Tree Selection, Planting & Aftercare

Planting

Before planting make sure you have considered the site carefully and what it is you hope to achieve from planting a tree.

An example of poor pruning known as “topping” – not only
does it spoil the appearance of a tree it can create hazards
and entry points for infection and decay.
Image: Joseph O’Brien, USDA Forest Service,
Bugwood.org

Trees can be planted at any time of the year if they have been grown in containers or pots but it is much better to wait until leaf fall before planting any tree. This is because the tree has the winter in which to develop a root system which is better able to support the tree during the growing season. Planting during winter (December to February) also allows you to plant “bare root” transplants which are generally cheaper and easier to establish than container grown or root balled plants.

The old adage it better to “plant a £100 tree in a £200 hole” rather than the other way round holds good here. More trees die from poor drainage than anything else so ensuring the planting site is well prepared pays early dividends.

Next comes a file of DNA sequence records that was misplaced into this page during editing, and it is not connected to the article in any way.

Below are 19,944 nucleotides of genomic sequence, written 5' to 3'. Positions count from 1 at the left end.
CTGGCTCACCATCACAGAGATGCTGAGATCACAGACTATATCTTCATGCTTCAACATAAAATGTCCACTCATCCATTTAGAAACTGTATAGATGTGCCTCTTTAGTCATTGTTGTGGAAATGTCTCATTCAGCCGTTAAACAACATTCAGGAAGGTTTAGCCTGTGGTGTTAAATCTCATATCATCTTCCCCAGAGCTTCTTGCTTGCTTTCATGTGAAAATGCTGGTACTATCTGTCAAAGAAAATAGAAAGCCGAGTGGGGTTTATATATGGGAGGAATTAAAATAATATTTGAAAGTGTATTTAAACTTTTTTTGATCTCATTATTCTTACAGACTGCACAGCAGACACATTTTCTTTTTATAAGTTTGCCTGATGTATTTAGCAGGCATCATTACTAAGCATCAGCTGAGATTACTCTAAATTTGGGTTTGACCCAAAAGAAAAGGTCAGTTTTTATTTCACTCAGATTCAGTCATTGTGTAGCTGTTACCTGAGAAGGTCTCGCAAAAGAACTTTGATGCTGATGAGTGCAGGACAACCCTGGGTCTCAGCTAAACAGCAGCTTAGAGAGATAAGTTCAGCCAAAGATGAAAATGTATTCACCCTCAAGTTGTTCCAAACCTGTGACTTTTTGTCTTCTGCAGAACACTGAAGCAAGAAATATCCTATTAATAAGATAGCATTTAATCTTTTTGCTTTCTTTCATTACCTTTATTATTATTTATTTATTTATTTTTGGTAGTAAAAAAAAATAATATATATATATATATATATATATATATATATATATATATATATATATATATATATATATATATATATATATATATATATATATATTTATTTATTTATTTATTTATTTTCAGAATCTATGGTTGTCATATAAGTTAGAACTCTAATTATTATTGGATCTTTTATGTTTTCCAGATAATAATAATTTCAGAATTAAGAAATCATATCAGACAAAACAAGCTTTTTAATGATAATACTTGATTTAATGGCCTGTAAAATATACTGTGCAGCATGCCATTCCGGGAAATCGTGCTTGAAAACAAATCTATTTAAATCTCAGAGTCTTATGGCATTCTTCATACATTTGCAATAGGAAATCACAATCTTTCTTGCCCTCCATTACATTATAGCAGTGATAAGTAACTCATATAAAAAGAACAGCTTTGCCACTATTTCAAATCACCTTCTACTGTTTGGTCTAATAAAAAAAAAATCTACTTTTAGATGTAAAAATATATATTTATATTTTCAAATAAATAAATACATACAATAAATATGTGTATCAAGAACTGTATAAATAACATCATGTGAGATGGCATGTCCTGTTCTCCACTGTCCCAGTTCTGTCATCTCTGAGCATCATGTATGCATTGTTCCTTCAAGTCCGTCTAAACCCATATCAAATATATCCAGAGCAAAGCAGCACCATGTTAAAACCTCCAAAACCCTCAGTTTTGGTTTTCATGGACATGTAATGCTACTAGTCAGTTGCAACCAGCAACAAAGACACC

For more advice contact andrew.mccutcheon@gov.gg or richardloyd@live.com

Aftercare

Newly planted trees are at their most vulnerable in the first year after planting. All weeds must be removed and regular watering given even if rain has fallen. In some cases e.g. small bare root transplants, watering need only be applied during drought periods otherwise watering should be applied at the rate of 25 litres per tree 3 times a week. Mulches are strongly recommended to help smother weeds and retain moisture.

Trees & the Law

One of the most frequently asked questions in is do I need permission to cut or prune my tree? The answer as always is it depends!

Trees in Guernsey are protected in one of 2 ways:

  1. Tree Protection Orders (TPOs). These are served on the owner and copied to immediate neighbours. TPOs protect trees with a high public amenity from deliberate damage to the crown, stem and root system of a tree. A breach of a TPO is a criminal offence and may result in heavy fines and imprisonment. To find out if your tree has a TPO go the States of Guernsey Environment Department’s web search page
  2. A planning condition relating to an approval for development granted on the site on which the tree stands. The condition will generally specify that a tree or trees cannot “lopped, topped” or felled without the permission of the Environment Department. If you do not know the planning history of your property and you wish to fell, “lop” or “top” a tree send in a written enquiry to the Planning Division of the Environment Department by asking what planning controls apply to your trees. A general purpose “Pre‑Application Enquiry form” can be downloaded and printed off for the purpose.